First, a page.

the switch. If you're really living on the edge, you can make the switch
unstable branch, but I hear things break a bit more over there.
After my growing distaste with Ubuntu, I decided that I needed to find a new Linux distribution to stay with for a while. I had last gone distro-shopping for my main choice many years ago, and it seemed like a good time to revisit that question.
The first choice on my list was Arch Linux. With all the hype it's been getting recently, I figured it would be worth my time to try something non-Debian-based for a change. I ran this for the better part of 6 months, and was very pleasantly surprised. The system ran fast, was extremely minimalistic, and I learned more about Linux internals with Arch than with any other distribution I tried in the past. The system was finally, truly mine. It ran everything I wanted it to, and nothing I didn't want it to. I controlled everything. This became a blessing and a curse over time. I did learn exactly how everything interacts with a Linux system, but I also spent way more time managing my setup and troubleshooting than I did actually getting work done or enjoying my computer. I love figuring out problems and toying with my system, but Arch left me almost overwhelmed with knobs and buttons, there wasn't anything left up to chance, I controlled it all. I came up with a short list of things I wanted in Arch, then tried to install it on my other machines. This is where I hit a snag. Arch is so minimalistic, I had to do all the setup work again on the other machines. This isn't actually a problem in the long run, as Arch never goes out of date, but it takes forever for me to customize my system and make it just what I want it to be. ArchBang does a fantastic job of getting you an up-and-running ArchLinux systems with a barebones networking and GUI setup, right from the start, but there are still a lot of things I need to customize. The ArchLinux ecosystem in general is nice to work in, but, in my experience, many of the larger updates require manual intervention and/or configuration changes. As time went on, I felt like I was maintaining my system more than I was using it. I can't bash Arch, I really can't. It is a wonderful project that has taught me more about Linux in 6 months than I've learned in the past few years, but it isn't pick-up-and-go enough for me, it is really valuable as a learning experience, not so much as a "Click and Run" distribution.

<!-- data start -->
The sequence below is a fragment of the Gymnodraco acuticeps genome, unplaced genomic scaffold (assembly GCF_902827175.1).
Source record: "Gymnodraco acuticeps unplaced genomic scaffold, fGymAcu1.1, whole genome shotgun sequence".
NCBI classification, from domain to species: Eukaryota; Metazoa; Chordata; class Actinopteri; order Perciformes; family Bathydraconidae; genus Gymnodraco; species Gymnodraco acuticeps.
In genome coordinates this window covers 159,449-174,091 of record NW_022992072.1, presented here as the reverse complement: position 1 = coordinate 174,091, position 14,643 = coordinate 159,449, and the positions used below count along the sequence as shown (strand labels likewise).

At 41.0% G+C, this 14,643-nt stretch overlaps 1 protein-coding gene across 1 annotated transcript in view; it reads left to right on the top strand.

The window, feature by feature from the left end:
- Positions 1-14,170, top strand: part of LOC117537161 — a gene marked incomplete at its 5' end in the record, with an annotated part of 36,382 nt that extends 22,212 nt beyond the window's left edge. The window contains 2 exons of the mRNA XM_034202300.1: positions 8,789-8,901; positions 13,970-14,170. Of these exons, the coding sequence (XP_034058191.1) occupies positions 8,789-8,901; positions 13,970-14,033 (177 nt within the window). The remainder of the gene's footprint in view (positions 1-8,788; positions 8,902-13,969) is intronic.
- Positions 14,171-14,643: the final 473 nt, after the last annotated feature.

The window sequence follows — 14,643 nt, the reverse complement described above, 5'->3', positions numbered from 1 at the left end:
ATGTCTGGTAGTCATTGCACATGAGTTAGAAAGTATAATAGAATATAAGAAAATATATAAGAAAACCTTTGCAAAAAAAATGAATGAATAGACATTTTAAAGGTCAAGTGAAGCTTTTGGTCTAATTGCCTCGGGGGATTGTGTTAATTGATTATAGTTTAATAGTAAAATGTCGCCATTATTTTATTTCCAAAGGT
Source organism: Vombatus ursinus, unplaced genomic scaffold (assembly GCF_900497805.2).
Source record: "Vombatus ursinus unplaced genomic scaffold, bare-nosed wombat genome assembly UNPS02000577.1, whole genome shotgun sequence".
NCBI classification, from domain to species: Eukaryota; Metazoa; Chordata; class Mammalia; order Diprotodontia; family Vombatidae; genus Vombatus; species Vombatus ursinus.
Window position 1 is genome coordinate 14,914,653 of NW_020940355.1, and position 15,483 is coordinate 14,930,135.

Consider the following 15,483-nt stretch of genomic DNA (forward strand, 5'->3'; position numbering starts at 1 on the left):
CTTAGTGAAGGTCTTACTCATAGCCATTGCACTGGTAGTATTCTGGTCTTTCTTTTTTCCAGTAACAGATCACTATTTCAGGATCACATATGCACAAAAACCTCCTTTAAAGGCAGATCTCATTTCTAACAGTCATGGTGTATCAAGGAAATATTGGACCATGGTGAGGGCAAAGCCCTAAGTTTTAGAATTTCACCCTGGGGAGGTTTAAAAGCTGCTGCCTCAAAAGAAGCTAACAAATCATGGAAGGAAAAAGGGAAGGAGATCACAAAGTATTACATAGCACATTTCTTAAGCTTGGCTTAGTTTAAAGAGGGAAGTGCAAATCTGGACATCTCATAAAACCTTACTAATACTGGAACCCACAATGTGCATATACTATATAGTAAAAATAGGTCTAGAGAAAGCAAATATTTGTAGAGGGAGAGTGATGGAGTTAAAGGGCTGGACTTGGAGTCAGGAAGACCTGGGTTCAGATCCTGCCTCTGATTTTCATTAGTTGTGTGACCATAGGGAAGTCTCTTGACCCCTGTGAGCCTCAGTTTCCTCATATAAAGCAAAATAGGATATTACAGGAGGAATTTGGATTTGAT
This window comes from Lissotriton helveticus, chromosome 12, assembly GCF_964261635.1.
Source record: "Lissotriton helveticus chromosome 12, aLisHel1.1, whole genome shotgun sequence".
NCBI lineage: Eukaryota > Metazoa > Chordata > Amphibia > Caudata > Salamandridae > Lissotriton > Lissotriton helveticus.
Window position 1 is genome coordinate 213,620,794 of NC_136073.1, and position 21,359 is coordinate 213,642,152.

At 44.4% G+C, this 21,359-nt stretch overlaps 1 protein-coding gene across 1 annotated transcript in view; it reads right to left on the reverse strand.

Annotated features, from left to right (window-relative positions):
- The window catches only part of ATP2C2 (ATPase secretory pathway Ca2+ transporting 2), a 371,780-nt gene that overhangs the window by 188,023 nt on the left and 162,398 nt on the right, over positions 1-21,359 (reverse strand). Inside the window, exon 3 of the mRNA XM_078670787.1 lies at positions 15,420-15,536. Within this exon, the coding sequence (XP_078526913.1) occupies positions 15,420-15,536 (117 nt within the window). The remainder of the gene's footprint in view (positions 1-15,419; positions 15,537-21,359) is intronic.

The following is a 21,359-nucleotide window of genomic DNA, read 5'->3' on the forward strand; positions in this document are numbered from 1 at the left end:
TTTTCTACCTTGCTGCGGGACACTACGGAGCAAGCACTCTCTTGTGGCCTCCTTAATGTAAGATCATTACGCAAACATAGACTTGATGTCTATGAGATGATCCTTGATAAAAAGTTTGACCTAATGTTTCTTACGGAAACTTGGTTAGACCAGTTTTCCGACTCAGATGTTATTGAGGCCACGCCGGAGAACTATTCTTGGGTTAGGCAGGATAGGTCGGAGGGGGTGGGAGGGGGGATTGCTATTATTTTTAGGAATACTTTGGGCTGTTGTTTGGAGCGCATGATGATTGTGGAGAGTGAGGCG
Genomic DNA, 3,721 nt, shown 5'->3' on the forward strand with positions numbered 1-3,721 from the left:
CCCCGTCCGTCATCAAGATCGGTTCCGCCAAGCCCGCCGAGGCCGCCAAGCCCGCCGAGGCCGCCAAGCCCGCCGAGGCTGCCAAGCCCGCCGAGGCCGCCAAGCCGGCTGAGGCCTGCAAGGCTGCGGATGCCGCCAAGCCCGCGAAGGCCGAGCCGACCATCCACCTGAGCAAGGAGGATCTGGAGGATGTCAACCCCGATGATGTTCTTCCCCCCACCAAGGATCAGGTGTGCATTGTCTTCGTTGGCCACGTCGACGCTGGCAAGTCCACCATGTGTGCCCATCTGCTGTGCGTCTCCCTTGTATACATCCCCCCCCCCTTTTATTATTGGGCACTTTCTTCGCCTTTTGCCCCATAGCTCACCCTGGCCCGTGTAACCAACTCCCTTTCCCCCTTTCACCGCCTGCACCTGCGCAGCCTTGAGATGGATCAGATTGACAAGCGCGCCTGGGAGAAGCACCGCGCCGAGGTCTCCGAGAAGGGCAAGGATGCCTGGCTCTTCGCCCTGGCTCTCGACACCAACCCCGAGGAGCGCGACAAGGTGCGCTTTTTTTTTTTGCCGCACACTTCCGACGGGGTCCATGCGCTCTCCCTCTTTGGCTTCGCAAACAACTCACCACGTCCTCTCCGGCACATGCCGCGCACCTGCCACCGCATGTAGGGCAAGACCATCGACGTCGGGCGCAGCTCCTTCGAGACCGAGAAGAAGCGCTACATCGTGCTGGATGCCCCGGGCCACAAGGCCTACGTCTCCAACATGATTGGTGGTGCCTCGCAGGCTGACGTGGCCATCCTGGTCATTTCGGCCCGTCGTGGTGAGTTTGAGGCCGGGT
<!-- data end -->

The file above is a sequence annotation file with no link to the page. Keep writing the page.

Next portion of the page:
The next logical leap from ArchBang was CrunchBang. CrunchBang is a customized, slimmed down Debian system that thrives on simplicity and ease-of-use. It is a lightweight Debian distribution with a major focus on getting things set up right away and keeping it all simple. CrunchBang is awesome, it really is. Its the best, most stable parts of Debian with the minimalistic featureset of ArchBang. As much as I loved it, I didn't really fall in love with OpenBox. I love the minimalism, but I really missed the wide breadth of configuration options I got with Gnome 2 or XFCE and I really missed Compiz Fusion, which wasn't playing nice with OpenBox.